Poor Children Are Twice As Likely To Die Before 5th Birthday Than Rich: UN. The Numbers Are Staggering: U.S. Is 'World Leader' in Child Poverty. America's wealth grew by 60 percent in the past six years, by over $30 trillion.
In approximately the same time, the number of homeless children has also grown by 60 percent. Financier and CEO Peter Schiff said, "People don’t go hungry in a capitalist economy. " The 16 million kids on food stamps know what it's like to go hungry. Perhaps, some in Congress would say, those children should be working. "There is no such thing as a free lunch," insisted Georgia Representative Jack Kingston, even for schoolkids, who should be required to "sweep the floor of the cafeteria" (as theyactually do at a charter school in Texas). The callousness of U.S. political and business leaders is disturbing, shocking. America is a 'Leader' in Child Poverty. 150 Years after the End of the Civil War, Black Children are still more than Three Times as Likely to Live in Poverty as White Children.
Black children in the United States stand a much higher risk of living in poverty than white children, according to a new study based on federal data.
The numbers reveal how much of an economic disadvantage African-Americans still face in America a century and a half since the Civil War. As of 2013, the poverty rate for black children stood at 38%, the Pew Research Center reported after analyzing Census Bureau statistics (pdf). These children were more than three times as likely as white and Asian children to live in poverty, Pew researchers determined.
The numbers showed that the poverty levels for white, Asian and Hispanic kids declined from 2010 to 2013. But the rate for black youths remained largely the same. The Pew study also reported that black and Hispanic children are overrepresented when it comes to poverty. “By contrast, children make up roughly equal shares of the white and Asian populations and of whites and Asians living in poverty,” they added. -Noel Brinkerhoff.
A better plan to provide school lunches to children who need them. The Obama administration announced plans today for a pilot program to increase the number of low-income children who have access to the National School Lunch Program.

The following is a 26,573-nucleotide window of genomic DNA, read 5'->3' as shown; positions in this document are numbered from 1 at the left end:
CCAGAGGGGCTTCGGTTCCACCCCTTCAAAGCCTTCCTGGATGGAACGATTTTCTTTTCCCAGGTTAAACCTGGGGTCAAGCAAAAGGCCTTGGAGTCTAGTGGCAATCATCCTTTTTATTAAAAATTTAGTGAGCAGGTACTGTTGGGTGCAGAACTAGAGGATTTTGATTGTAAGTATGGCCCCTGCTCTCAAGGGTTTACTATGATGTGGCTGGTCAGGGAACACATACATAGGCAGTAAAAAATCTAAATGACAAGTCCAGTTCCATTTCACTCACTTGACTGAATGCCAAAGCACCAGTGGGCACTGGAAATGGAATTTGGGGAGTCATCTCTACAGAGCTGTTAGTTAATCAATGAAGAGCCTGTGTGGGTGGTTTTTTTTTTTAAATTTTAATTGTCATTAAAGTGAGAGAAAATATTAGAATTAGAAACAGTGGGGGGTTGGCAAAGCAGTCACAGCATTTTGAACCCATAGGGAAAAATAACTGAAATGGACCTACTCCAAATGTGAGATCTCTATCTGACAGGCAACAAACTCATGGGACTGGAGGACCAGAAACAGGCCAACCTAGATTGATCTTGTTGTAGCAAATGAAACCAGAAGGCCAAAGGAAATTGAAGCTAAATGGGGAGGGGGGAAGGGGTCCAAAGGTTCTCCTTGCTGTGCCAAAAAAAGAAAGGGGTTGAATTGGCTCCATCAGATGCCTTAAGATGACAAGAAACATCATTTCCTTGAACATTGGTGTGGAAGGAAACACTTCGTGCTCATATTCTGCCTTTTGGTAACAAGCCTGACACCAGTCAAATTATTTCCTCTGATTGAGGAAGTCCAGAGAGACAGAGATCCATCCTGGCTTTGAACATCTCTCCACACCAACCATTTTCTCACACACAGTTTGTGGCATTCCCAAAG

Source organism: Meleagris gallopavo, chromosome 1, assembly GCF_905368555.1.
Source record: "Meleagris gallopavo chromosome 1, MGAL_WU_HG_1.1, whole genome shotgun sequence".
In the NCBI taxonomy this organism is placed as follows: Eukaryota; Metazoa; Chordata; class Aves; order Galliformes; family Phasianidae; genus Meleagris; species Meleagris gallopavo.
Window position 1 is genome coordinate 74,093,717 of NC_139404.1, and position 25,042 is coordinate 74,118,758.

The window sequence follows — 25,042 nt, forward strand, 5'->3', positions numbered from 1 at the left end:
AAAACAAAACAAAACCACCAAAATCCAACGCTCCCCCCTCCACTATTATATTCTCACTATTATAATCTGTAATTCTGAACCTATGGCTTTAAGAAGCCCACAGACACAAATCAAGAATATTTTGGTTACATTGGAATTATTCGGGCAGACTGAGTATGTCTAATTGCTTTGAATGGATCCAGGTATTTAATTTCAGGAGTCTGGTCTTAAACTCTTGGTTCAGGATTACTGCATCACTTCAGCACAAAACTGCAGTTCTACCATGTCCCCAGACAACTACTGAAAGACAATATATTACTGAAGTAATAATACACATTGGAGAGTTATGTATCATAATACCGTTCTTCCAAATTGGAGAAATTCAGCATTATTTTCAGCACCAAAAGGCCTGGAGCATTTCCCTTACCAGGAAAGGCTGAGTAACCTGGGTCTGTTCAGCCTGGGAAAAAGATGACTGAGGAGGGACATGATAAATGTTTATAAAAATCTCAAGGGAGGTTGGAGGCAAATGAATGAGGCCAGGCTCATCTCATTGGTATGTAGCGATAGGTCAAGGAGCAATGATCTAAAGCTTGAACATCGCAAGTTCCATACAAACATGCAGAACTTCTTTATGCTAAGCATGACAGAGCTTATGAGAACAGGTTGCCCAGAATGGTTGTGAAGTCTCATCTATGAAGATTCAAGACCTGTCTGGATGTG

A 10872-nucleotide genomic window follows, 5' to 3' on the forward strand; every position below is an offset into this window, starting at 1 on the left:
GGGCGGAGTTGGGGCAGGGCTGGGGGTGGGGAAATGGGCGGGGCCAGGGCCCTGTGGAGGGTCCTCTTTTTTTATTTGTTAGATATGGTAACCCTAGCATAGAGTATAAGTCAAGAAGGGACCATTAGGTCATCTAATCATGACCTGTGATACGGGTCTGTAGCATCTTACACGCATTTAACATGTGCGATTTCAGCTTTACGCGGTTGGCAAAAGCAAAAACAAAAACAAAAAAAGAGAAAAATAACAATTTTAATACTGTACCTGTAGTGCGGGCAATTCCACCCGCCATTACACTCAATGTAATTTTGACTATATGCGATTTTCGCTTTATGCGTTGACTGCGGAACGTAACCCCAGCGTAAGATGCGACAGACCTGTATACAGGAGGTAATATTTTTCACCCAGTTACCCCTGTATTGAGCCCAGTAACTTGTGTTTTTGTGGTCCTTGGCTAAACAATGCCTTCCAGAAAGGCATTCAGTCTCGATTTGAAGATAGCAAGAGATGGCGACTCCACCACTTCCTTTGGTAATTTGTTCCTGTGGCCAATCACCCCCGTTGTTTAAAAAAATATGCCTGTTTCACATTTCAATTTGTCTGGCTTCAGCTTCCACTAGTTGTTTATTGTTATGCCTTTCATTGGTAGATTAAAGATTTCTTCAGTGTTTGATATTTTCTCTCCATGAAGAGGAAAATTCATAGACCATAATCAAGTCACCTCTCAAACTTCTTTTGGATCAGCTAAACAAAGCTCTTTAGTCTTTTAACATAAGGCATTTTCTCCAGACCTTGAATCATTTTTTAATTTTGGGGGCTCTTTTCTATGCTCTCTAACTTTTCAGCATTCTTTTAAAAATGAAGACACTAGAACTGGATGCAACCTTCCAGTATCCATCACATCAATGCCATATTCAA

Let’s see: Poor kids + free lunch = common sense, compassion, and students better equipped to concentrate in school, leading to increased opportunities for successful outcomes down the line. Then there’s + conservative temper tantrum + last year of office = #Winning. According to the National Center for Children in Poverty, “22% of all children in the United States–more than 16 million live in families with incomes below the federal poverty level.” “Most of these children have parents who work, but low wages and unstable employment leave their families struggling to make ends meet. Poverty can impede children’s ability to learn and contribute to social, emotional, and behavioral problems.
U.S. Rating On Childhood Poverty. A United Nations study on child poverty in wealthy nations has ranked the United States 34th out of 35 countries.
The report, written by UNICEF, revealed that the US managed only to edge out Romania when it comes to the welfare of children. A staggering one in five children in the United States are now living in poverty. Rather than using a fixed dollar value, UNICEF defined poverty as a child living in a household where the income was less than half the national median, and found that 20% of children in the US meet this criteria. According to Political Blind Spot: Using this definition, the United States ranks nearly all of Europe plus Canada, Australia, New Zealand and Japan. Child poverty in the U.S. is among the worst in the developed world.
A man walks with two children outside the Poverello House homeless shelter Thursday, July 31, 2014, in Fresno, Calif.
(AP Photo/Scott Smith) The United States ranks near the bottom of the pack of wealthy nations on a measure of child poverty, according to a new report from UNICEF. Nearly one third of U.S. children live in households with an income below 60 percent of the national median income in 2008 - about $31,000 annually.